What are the two primary beliefs about human nature and man's relationship with society? How do they relate to Lord of the Flies?

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pmiranda2857's profile pic

pmiranda2857 | High School Teacher | (Level 1) Educator Emeritus

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William Golding credits his experience in WW II as a turning point in his life when he realized the potential for evil that each of us possess.

"The single event in Golding's life that most affected his writing of Lord of the Flies, however, was probably his service in World War II. Raised in the sheltered environment of a private English school, Golding was unprepared for the violence unleashed by the war." 

 From his observation of the events of WW II Golding became convinced that circumstances could cause each one of us to become inescapably evil.  It was through this understanding that he devised the theme for his wildly popular novel "Lord of the Flies."  

He also used his experiences as a teacher to develop the basis for the characters in the book.

"Sir William recalled that as a teacher he once allowed a class of boys complete freedom in a debate, but he had to intervene as mayhem broke out. That incident and his own war experiences inspired "Lord of the Flies."  

The two ideas that are developed in the book about human nature and mankind revolve around the possibility of the breakdown of all order in society.  Golding imagines an environment which he creates in "Lord of the Flies," providing circumstances that challenge the existence of a group, and examines the reactions of each person to those circumstances.  

He makes a point in the book to illustrate the capacity of the most well-behaved and mannered boys, English schoolboys from a fancy prep school, who regress back into savages when all authority and supervision is removed and they are allowed to make their own decisions.  

Part of the decision-making has to do with basic, primal survival, which Golding offers can bring out the primitive nature in all of us.

Finally, Golding comments that society's restraints, its laws, order and barrier to total chaos is really very thin.  As a matter of fact, he tells us in his allegory, that given the right circumstances, such as those depicted in the book, society could easy revert back to a much more primitive state where survival, kill or be killed, governs the streets.

Golding is making a comment on the relationship that people have with each other and how easily those relationships can become unimportant when one's basic survival is at stake that man's capacity for evil is limitless.

However, Golding was not an absolute pessimist.  He actually believed in the goodness in mankind.  

 "Describing his own work, Sir William said, "I am not a theologian or a philosopher. I am a story teller." Despite his reputation for pessimism on human nature, he said, "I think good will overcome evil in the end. I don't know quite how, but I have that simple faith." 

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mshurn's profile pic

Susan Hurn | College Teacher | (Level 1) Educator Emeritus

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In very short summary, throughout the course of our existence, two philosophies have developed in regard to human nature. One view is that man is inherently good and that the repressive nature of society corrupts his basic goodness and fetters his spirit. This philosophy lies at the heart of Transcendentalism, for instance, and can be seen in the works of both Emerson and Thoreau.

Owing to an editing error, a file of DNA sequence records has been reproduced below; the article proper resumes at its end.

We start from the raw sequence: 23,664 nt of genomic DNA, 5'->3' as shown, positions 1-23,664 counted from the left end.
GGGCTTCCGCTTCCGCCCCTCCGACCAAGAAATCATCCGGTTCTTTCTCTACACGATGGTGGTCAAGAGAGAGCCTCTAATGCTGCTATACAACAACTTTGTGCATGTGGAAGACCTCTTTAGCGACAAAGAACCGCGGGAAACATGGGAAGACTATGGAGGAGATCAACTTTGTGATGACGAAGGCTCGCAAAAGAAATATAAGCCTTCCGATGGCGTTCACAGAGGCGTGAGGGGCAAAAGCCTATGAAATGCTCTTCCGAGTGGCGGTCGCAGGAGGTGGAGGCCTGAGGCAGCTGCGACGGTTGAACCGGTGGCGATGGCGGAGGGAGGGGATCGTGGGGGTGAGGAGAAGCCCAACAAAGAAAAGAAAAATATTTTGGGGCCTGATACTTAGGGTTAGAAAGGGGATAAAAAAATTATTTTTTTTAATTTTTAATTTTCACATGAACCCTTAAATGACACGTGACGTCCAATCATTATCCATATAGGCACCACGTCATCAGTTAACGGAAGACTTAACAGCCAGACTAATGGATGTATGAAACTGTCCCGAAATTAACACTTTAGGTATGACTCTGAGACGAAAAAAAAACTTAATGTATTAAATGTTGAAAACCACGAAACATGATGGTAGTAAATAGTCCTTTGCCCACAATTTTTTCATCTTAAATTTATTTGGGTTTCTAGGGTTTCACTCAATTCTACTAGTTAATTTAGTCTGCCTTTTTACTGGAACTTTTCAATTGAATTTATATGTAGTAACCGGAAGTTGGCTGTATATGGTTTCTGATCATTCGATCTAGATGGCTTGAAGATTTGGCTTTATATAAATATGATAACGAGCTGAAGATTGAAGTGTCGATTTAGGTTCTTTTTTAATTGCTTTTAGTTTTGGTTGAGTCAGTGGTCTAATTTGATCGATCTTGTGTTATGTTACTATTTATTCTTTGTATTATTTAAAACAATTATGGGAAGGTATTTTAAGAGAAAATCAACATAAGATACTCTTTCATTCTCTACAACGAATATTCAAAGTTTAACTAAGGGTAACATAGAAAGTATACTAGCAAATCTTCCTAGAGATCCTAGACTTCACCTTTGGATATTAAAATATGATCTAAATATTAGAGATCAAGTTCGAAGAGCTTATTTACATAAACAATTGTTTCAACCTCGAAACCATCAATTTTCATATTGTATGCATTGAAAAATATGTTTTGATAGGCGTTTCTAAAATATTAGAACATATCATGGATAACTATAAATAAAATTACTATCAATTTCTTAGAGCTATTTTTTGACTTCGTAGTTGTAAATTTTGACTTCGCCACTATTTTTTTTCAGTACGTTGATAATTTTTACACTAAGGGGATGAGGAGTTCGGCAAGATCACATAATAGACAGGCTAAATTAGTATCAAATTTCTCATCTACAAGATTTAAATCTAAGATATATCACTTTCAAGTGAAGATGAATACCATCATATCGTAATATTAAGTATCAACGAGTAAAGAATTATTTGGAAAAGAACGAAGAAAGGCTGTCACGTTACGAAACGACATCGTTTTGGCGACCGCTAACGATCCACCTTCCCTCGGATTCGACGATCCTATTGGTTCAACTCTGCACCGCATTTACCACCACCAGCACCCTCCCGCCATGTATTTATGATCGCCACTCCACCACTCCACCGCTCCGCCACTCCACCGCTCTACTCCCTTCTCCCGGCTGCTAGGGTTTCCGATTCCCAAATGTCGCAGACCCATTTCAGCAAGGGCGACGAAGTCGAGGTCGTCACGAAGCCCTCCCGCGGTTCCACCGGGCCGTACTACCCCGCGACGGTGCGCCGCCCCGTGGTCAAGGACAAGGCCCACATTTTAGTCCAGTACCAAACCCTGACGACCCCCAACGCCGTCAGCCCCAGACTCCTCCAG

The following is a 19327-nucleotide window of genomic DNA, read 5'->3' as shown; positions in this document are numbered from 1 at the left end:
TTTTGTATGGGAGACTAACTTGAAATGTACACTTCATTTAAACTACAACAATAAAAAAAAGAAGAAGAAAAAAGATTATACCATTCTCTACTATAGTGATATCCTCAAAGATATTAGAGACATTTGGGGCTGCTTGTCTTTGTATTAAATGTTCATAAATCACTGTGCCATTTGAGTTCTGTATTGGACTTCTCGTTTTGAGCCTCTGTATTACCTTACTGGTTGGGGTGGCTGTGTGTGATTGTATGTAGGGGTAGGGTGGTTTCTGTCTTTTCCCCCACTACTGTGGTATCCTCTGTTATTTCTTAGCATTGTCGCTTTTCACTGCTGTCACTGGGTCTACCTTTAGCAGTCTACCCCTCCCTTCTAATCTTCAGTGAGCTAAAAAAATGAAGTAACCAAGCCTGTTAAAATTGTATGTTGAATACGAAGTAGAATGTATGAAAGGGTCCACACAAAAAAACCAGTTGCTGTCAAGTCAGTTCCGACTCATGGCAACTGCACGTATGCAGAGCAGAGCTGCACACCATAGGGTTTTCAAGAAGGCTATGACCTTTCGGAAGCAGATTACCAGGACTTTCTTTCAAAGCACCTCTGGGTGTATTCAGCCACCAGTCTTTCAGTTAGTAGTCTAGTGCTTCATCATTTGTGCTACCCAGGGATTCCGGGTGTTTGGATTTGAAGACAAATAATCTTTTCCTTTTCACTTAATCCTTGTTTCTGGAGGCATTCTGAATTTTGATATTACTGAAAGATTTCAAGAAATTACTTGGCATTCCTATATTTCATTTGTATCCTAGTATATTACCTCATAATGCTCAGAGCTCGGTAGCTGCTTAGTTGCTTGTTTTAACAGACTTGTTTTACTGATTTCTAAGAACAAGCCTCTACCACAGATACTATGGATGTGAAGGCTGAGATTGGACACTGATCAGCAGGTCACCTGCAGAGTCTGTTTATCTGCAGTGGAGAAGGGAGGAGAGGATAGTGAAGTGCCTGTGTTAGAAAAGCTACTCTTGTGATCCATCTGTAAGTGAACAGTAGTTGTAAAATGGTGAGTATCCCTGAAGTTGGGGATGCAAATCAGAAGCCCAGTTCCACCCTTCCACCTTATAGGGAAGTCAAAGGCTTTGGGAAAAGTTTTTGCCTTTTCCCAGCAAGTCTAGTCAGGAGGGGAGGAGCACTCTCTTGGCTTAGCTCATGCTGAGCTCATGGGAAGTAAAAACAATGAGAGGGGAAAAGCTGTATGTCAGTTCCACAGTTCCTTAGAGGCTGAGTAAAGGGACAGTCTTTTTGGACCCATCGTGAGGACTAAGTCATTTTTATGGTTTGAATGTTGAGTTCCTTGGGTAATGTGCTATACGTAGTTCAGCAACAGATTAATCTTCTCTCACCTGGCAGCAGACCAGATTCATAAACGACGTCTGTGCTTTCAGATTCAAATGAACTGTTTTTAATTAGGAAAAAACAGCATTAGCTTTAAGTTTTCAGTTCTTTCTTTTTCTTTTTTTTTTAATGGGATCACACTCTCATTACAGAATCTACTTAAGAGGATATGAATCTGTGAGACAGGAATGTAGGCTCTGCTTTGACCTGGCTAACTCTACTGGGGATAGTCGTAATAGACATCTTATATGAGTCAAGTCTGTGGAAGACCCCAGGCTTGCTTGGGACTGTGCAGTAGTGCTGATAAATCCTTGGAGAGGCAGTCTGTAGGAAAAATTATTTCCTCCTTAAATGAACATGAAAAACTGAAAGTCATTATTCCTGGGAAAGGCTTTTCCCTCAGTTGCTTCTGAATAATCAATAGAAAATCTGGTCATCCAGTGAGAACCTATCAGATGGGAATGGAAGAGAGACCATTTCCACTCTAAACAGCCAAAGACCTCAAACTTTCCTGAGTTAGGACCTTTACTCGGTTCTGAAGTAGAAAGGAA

The other, more traditional philosophy, holds that mankind is inherently evil and corrupt. In this philosophy, man's basic nature must be recognized and controlled by society for the good of all; in some religious philosophies, man's basic evil is explained in terms of original sin, from which each individual must be spiritually redeemed.

Absent the religious element, Lord of the Flies suggests that human nature, below the thin veneer of civilization, is very dark indeed.

sarfrazw's profile pic

sarfrazw | eNotes Newbie

Posted on

I think there is a 3rd option, man is inherently neither good or bad, but neutral!

Man has 2 sets of needs, 1 called instincts and the other called organic needs.

the former are needs such as the need for companionship, procreation, material possessions etc. failure to satisfy leads to misery but not death. also they are agitated by external triggers and unlike organic needs are not agitated through internal factors.

Organic needs must be met for survival such as food. they are also agitated by internal triggers. you could sit in a lecture and not be reminded of food but feel the need through a biological reaction within your body, the same cannot be said for the drooling sensation you get when you see a sports car. the latter would be from the instincts and would need an external trigger such as an advert, a conscious thought you imposed upon yourself etc.

we are born with these 2 sets of drives and the faculty of reasoning(the mind). the mind adopts ideas from the environment, after reflecting on the intellectual merit of such ideas ideally, and such ideas are then used to satisfy these sets of drives in the form of actions. there is nothing inherent within the mind or the 2 sets of drives to sway the form of satisfaction in one way or the other.

so the chritian model of inherent evileness and the knee jerk anithteseis of the liberals namely man is inherently good lead to the wrong conclusions. i believe therfore that the intellectual underpinning of freedom is conceptually flawed.

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